Manufacturing apathy comes at a cost. Today, Pakistan produces few of the goods required by downstream industries. It produces five million tons of steel against 40 million by Turkey and 29 million by Iran. India produces 120 million tons and China more than a billion. Pakistan is nowhere in basic chemical production. India and Brazil rank ninth and tenth in the world. Among the countries that export the most drugs and medicines, India is tenth with 17 billion dollars in exports. India also has the fourth highest oil refining capacity in the world. Pakistan has not done too badly in the area of ​​fertilizers. But that’s about all. It produces more light industrial goods than before but cannot export them in large numbers.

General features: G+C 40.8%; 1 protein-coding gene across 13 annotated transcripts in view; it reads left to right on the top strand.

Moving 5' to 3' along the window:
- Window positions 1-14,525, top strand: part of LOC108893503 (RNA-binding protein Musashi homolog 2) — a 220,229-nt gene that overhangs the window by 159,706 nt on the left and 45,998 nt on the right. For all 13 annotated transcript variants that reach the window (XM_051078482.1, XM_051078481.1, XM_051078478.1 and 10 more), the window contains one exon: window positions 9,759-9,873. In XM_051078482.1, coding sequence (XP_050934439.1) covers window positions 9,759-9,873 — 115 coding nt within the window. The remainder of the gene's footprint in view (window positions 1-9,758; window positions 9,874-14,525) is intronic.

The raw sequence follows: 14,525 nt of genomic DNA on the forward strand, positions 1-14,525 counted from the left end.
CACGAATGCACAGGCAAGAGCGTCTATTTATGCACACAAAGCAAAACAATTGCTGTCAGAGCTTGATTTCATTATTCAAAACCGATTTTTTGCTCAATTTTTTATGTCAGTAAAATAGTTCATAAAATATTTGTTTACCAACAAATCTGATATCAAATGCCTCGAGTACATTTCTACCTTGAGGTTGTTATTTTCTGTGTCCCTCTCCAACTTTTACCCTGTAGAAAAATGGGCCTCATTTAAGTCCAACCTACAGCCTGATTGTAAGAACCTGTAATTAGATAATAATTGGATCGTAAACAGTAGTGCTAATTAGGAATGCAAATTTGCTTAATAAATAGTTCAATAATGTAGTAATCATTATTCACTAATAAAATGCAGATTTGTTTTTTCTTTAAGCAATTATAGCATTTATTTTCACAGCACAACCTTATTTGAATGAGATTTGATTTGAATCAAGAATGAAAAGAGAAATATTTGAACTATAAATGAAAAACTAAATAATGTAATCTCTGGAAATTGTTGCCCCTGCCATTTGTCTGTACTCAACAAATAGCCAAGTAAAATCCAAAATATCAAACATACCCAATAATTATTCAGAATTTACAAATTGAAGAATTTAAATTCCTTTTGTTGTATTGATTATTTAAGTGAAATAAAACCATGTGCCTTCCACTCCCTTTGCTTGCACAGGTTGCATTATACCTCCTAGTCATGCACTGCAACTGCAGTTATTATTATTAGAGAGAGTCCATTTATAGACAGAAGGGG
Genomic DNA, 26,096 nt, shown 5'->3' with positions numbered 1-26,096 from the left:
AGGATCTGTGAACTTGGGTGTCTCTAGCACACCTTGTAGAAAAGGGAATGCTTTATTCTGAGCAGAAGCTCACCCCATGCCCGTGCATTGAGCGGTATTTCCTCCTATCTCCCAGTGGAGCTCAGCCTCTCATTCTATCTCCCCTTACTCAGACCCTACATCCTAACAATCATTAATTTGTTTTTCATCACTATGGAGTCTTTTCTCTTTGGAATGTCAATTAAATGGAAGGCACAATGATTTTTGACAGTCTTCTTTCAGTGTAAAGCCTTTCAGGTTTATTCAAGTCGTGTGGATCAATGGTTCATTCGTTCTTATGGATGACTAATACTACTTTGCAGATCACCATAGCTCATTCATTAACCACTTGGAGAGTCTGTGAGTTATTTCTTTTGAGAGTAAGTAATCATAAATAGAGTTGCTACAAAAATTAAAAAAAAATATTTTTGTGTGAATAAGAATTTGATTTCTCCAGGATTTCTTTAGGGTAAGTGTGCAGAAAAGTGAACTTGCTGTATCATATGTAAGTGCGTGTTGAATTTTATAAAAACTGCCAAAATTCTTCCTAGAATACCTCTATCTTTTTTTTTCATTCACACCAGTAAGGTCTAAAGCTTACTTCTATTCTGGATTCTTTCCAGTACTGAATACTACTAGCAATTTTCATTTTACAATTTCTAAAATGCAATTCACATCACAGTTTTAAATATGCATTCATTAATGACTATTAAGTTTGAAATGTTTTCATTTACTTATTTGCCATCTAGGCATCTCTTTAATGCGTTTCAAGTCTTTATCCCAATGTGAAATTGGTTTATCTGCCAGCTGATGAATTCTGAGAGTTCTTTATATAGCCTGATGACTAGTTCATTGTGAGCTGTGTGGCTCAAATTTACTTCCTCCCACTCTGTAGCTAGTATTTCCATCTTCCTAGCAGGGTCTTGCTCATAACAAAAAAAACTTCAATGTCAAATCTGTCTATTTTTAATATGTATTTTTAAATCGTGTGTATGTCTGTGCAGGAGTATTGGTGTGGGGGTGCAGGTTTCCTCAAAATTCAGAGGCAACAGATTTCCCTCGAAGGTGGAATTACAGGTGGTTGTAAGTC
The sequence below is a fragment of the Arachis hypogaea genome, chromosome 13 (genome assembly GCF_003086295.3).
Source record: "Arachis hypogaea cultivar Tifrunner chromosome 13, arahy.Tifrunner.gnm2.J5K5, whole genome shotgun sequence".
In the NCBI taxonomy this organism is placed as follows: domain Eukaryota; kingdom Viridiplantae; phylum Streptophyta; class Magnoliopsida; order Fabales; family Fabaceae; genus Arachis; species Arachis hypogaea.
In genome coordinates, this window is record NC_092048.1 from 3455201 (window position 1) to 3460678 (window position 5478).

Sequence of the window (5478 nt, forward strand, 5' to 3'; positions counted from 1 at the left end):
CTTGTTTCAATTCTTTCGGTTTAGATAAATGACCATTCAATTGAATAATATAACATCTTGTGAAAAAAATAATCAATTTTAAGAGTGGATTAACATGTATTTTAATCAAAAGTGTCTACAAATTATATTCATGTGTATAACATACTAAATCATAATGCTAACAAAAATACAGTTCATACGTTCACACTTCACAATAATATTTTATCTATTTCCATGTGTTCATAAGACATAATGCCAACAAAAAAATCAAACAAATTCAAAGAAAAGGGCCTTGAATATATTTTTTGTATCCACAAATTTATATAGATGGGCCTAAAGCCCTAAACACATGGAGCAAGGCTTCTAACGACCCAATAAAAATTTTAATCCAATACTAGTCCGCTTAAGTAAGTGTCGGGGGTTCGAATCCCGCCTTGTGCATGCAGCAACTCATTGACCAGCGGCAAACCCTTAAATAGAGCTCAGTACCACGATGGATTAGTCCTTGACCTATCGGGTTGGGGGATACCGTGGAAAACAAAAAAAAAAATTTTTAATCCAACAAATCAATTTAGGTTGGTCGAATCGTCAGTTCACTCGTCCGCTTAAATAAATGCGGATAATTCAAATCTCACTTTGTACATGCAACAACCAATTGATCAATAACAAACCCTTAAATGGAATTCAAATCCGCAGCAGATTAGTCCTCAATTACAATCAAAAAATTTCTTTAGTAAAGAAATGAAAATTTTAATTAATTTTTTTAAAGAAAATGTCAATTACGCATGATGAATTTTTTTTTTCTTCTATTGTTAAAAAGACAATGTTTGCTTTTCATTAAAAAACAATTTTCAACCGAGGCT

Agriculture has fared particularly badly. Since 1977, Pakistan has had an organization to stimulate domestic production of oilseeds, our main food import. After 45 years of effort, Pakistan still sources only 12% of oilseeds from within.

Among other things, the Ayub Agricultural Research Institute has studied why we are not producing more. Their work is thorough. But the important conclusion is that the price obtained by farmers is uncertain and changes often. There is no reliable channel to sell the production. Thus, the country buys poor quality palm oil from abroad. And what we buy is bad for our health.

Locally produced oilseeds do not cost much more. In 2019, with a 36% recovery, the cost of local canola seed was 25% higher than the C&F price of imports. This cost is before duty. And that is at the value of the rupee in 2019, which was 35% higher than today’s value. The cost of local sunflower was 10% higher in 2019. After taxes and other expenses, the cost of imported oilseeds leaving the factory was much higher than the price of local seeds even in 2019.